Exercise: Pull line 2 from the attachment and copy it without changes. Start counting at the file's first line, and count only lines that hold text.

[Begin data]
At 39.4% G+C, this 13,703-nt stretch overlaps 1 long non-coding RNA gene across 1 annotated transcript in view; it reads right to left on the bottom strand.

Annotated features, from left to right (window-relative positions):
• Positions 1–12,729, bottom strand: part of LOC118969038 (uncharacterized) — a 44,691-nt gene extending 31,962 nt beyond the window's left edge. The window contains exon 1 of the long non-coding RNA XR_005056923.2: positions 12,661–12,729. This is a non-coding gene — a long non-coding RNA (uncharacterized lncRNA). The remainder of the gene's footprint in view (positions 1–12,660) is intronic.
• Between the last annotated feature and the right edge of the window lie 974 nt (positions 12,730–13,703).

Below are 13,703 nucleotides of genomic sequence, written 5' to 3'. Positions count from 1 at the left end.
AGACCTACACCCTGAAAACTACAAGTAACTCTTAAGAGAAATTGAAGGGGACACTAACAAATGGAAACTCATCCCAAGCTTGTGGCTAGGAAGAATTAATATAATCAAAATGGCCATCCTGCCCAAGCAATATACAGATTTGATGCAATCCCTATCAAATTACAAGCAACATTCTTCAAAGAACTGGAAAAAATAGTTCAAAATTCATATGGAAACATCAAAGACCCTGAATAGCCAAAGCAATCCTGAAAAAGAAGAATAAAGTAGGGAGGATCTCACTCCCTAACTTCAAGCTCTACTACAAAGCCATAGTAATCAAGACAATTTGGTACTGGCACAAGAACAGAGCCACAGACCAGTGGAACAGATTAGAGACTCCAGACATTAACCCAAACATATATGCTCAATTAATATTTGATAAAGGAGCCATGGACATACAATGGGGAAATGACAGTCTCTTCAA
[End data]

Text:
Annotated features, from left to right (window-relative positions):